One by one, nearly 30 Senate Democrats came to the Senate floor last night in what they touted as an all-nighter on climate change, a mix of policy speeches and political theater that sought to hammer home their message that climate change is real and Congress needs to act.
But in trying to present a unified front, they also served to underscore the serious hurdle they face in trying to revive climate change legislation that passed the House in 2009 but died in the Senate a year later.
Environmental groups noted that the dusk-to-dawn speeches that began March 10 brought nearly one-third of the U.S. Senate to the floor, including Sen. Majority Leader Harry Reid (D-Nev.) and other members of his leadership team. “Climate change is real,” Reid said. “It’s here. It’s time to stop ignoring the crisis of rapidly rising global temperatures."
But getting one-third of the Senate still left many Democrats missing. Sens. Mary Landrieu (D-La.), Mark Pryor (D-Ark.) and Mark Begich (D-Alaska)—all in competitive races that could decide who controls the Senate next year—were absent.
So was coal-state Sen. Joe Manchin (D-W. Va.), who in a 2010 campaign ad took “dead aim” with a rifle and shot a copy of the cap-and-trade bill. Manchin sounded a note of unity by arguing Democrats are generally in agreement that climate change is occurring. But he said he was not asked to speak on the issue by his colleagues.
“I would have been happy to participate,” Manchin said.
Once-Supportive Republicans Absent.
However, getting the 60 votes needed to overcome a filibuster threat and pass a U.S. climate bill would require convincing not only such coal-state Democrats but also Republicans.
None of the 45 Senate Republicans joined Democrats on the floor to call for climate action. Instead, Sen. James Inhofe (R-Okla.), who once called climate change a “hoax,” came to the floor just before Democrats launched their speeches to say he remains a skeptic.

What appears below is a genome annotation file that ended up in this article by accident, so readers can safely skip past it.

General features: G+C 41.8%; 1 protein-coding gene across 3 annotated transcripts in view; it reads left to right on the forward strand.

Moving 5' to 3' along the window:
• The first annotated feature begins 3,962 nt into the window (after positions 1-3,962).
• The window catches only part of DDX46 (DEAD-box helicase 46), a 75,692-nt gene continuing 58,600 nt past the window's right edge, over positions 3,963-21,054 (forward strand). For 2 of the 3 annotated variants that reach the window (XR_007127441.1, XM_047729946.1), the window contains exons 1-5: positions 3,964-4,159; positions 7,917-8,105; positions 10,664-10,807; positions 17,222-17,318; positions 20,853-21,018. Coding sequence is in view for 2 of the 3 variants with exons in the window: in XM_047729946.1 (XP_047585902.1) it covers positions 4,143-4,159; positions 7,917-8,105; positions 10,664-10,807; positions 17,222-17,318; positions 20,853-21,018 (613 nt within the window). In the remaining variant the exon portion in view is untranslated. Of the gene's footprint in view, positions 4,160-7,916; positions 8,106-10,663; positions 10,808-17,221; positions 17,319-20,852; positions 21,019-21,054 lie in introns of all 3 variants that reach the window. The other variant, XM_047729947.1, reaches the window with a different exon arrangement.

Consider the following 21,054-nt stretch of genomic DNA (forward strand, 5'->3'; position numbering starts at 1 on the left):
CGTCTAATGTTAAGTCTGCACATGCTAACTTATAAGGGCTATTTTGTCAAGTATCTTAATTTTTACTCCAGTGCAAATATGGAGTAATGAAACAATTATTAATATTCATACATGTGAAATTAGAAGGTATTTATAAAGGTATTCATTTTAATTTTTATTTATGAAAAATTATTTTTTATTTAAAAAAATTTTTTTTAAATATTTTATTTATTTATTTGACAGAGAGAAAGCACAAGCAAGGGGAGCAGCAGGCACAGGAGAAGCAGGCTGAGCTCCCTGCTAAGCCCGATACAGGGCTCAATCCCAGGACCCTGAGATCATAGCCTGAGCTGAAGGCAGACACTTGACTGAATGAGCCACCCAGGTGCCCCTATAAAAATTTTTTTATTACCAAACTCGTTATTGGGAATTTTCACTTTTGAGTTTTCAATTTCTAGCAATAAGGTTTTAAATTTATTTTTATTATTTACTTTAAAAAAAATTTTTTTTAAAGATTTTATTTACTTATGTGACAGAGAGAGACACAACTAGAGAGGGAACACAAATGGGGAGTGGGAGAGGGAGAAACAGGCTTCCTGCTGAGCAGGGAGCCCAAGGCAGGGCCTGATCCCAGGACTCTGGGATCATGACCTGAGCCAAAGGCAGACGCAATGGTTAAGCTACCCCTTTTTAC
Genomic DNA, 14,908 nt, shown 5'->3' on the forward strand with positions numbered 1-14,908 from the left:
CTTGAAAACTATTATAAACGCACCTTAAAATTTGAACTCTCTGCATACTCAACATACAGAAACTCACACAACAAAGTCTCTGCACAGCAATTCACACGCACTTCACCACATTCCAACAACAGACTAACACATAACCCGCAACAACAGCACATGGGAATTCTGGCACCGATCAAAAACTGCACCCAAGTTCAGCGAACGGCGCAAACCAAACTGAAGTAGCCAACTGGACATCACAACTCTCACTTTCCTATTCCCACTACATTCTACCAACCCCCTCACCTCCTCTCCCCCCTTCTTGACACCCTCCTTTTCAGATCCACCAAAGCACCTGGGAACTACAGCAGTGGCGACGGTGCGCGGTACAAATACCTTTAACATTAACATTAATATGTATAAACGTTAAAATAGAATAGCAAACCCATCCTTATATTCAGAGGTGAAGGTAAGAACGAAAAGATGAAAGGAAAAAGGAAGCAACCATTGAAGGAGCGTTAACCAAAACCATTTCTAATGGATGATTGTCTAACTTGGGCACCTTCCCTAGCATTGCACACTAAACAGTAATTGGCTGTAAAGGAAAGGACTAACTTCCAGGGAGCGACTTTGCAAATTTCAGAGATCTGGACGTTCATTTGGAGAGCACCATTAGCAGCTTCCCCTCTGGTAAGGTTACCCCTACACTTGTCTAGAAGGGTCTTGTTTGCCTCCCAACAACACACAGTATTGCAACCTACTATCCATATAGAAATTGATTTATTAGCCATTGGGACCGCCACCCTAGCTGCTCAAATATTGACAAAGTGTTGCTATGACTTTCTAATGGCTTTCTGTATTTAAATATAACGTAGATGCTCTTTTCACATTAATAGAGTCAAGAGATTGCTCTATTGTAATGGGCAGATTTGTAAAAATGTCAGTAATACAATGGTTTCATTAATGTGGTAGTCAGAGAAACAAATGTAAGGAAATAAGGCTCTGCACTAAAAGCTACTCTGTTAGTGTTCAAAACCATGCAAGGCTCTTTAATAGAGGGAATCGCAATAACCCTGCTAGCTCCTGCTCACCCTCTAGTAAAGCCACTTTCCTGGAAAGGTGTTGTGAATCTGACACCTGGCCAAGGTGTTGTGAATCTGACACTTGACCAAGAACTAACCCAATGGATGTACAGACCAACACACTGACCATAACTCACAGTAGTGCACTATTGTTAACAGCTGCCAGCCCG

But other Republicans were notable for their absence: Sen. John McCain (R-Ariz.), who co-authored three bills over the last decade to put mandatory caps on greenhouse gas emissions, and Sen. Lisa Murkowski (R-Alaska), who co-sponsored a 2007 emissions cap bill.
Some Republicans, including Murkowski and Sen. Susan Collins (Maine), said there was a reason for that: they were not invited.
“I was actually hoping I might be able to do it early tonight,” Murkowski told reporters, adding that she had worked on a speech days earlier that “speaks to energy issues and weaves climate in [it] brilliantly.”
The Alaska Republican said she would offer the speech soon, adding “I don’t think what you're going to hear tonight is policy. I think it's going to be more theater.”
“I was not approached,” Collins told Bloomberg BNA, before adding that she agreed climate change is a concern. But “this is a partisan exercise,” she said.
Democrats Hope for 'New Dawn' on Climate.
Senate Democrats readily acknowledge that it could take years to revive a climate bill given strong opposition to any legislation by Senate Republicans but also in the Republican-controlled House.
However, Sen. Ed Markey (D-Mass.), who co-authored the cap-and-trade bill when he was in the House, said Democrats were launching a "new dawn" and that the speeches would bring the Senate one step closer to getting a climate bill passed.
Markey joined other longtime climate advocates speaking on the floor including Sens. Sheldon Whitehouse (D-R.I.) and Barbara Boxer (D-Calif.). But there were also newcomers such as Sens. Brian Schatz (D-Hawaii) and Cory Booker (D-N.J.), who argued that the scientific evidence linking climate change to human activity is overwhelming and irrefutable.
Schatz, who was touted as the lead organizer of Democrats’ night of floor speeches, called it an "opening salvo" toward getting legislative action. Markey said he hoped raising the profile of the issue would allow for more comprehensive legislation to be passed in two or three years.
Some Republicans said such predictions were little more than a pipe dream.
"You're going to hear 30 hours of excuses from a group of people who think that's OK," Senate Minority Leader Mitch McConnell (R-Ky.) told colleagues just before Democrats began. “Well it's not OK. It's cruel," he said. "It's cruel to tell struggling coal families that they can't have a job.”
McConnell said environmental advocates and Democrats are targeting the coal industry under the guise of addressing climate change.
Earlier in the day, White House Spokesman Jay Carney stressed that President Barack Obama, who has long supported U.S. climate action, "absolutely" supported the effort by Democrats to highlight the issue with an all-night focus on climate change.
This blog was co-authored by Anthony Adragna.
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